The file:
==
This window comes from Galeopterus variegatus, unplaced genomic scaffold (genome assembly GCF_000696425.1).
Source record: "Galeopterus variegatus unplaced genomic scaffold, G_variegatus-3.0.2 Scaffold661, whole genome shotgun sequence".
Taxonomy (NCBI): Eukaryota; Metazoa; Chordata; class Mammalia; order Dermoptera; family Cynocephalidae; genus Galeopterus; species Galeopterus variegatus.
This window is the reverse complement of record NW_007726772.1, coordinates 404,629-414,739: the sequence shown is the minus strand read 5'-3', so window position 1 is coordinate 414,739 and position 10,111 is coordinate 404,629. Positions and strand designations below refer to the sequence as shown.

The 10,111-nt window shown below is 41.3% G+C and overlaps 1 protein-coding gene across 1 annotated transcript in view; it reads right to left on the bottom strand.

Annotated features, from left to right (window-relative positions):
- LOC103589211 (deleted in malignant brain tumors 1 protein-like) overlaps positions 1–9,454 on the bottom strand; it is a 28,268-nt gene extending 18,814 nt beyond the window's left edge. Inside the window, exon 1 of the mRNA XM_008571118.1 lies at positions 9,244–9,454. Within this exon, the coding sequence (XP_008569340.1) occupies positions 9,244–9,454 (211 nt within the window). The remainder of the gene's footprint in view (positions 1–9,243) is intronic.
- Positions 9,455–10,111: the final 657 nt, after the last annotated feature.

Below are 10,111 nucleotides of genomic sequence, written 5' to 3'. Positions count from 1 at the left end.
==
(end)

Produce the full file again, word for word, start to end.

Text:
This window comes from Galeopterus variegatus, unplaced genomic scaffold (genome assembly GCF_000696425.1).
Source record: "Galeopterus variegatus unplaced genomic scaffold, G_variegatus-3.0.2 Scaffold661, whole genome shotgun sequence".
Taxonomy (NCBI): Eukaryota; Metazoa; Chordata; class Mammalia; order Dermoptera; family Cynocephalidae; genus Galeopterus; species Galeopterus variegatus.
This window is the reverse complement of record NW_007726772.1, coordinates 404,629-414,739: the sequence shown is the minus strand read 5'-3', so window position 1 is coordinate 414,739 and position 10,111 is coordinate 404,629. Positions and strand designations below refer to the sequence as shown.

The 10,111-nt window shown below is 41.3% G+C and overlaps 1 protein-coding gene across 1 annotated transcript in view; it reads right to left on the bottom strand.

Annotated features, from left to right (window-relative positions):
- LOC103589211 (deleted in malignant brain tumors 1 protein-like) overlaps positions 1–9,454 on the bottom strand; it is a 28,268-nt gene extending 18,814 nt beyond the window's left edge. Inside the window, exon 1 of the mRNA XM_008571118.1 lies at positions 9,244–9,454. Within this exon, the coding sequence (XP_008569340.1) occupies positions 9,244–9,454 (211 nt within the window). The remainder of the gene's footprint in view (positions 1–9,243) is intronic.
- Positions 9,455–10,111: the final 657 nt, after the last annotated feature.

Below are 10,111 nucleotides of genomic sequence, written 5' to 3'. Positions count from 1 at the left end.